Jon has always been drawn to the forest. From the towering conifers of the Pacific Northwest’s rainforests to the scrubby chaparral of his home town in southern Oregon, he’s awed by the diversity and resilience of trees. While studying forest and conservation sciences as an undergraduate, understanding the basis of that diversity became Jon’s passion. His broad research interests are in the utilization of genomic data to answer long-standing evolutionary questions surrounding adaptation and speciation.
Hybridization between species is an important factor in speciation and the development of standing genetic variation for many plants. Advances in genomic data are allowing us to analyze hybridization at unprecedented resolution and scale, seeing how it plays out at the molecular level within a single organism, or through hundreds of individuals spread across thousands of square kilometers. Under the co-supervision of Drs. Sally Aitken and Loren Rieseberg, Jon is studying the evolutionary impacts of species hybridization in spruce hybrid zones throughout Western Canada. In his PhD research, he is using large-scale genomic datasets generated by the AdapTree project to identify genetic loci that allow hybrids to adapt to their local climates, and how those loci are arranged within the genome. He is also studying how the hybrid zones may have differed under past climates, to help inform how they may change in the future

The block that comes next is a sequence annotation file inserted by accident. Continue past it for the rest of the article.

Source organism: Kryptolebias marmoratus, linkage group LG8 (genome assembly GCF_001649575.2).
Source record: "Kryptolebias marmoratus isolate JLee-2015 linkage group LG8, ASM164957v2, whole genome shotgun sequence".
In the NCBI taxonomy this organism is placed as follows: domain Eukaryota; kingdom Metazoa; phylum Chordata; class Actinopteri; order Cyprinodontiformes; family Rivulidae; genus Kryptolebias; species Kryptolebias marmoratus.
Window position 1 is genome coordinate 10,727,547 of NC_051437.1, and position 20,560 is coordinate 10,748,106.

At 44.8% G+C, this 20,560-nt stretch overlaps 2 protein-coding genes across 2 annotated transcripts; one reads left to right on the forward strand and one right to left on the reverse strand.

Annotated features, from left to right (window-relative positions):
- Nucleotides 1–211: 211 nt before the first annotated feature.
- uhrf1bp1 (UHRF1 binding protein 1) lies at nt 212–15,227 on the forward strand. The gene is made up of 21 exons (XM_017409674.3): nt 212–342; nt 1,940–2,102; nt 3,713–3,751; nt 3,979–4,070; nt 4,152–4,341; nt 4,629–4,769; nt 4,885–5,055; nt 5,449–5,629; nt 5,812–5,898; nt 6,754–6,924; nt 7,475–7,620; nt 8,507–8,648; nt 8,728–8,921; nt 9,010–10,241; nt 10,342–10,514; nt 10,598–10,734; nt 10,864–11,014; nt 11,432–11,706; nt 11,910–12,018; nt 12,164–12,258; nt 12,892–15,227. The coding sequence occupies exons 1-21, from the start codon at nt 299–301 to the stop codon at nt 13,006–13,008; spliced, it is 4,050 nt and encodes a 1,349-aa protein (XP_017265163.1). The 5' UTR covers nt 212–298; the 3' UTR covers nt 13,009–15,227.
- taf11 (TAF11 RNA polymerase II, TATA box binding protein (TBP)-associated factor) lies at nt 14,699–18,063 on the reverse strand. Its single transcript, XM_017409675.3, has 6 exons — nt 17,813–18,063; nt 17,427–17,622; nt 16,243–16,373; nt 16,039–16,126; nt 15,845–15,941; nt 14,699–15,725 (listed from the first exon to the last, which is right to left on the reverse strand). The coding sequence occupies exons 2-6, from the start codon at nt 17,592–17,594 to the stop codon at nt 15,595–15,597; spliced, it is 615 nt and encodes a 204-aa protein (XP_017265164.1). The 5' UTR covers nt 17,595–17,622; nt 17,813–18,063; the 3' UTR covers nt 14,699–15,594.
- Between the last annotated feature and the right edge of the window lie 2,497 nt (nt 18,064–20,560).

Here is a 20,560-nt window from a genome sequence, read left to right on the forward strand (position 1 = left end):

Department of Forest Science, University of British Columbia, #3041 – 2424 Main Mall, Vancouver, BC, V6T 1Z4
|Links: CFCG project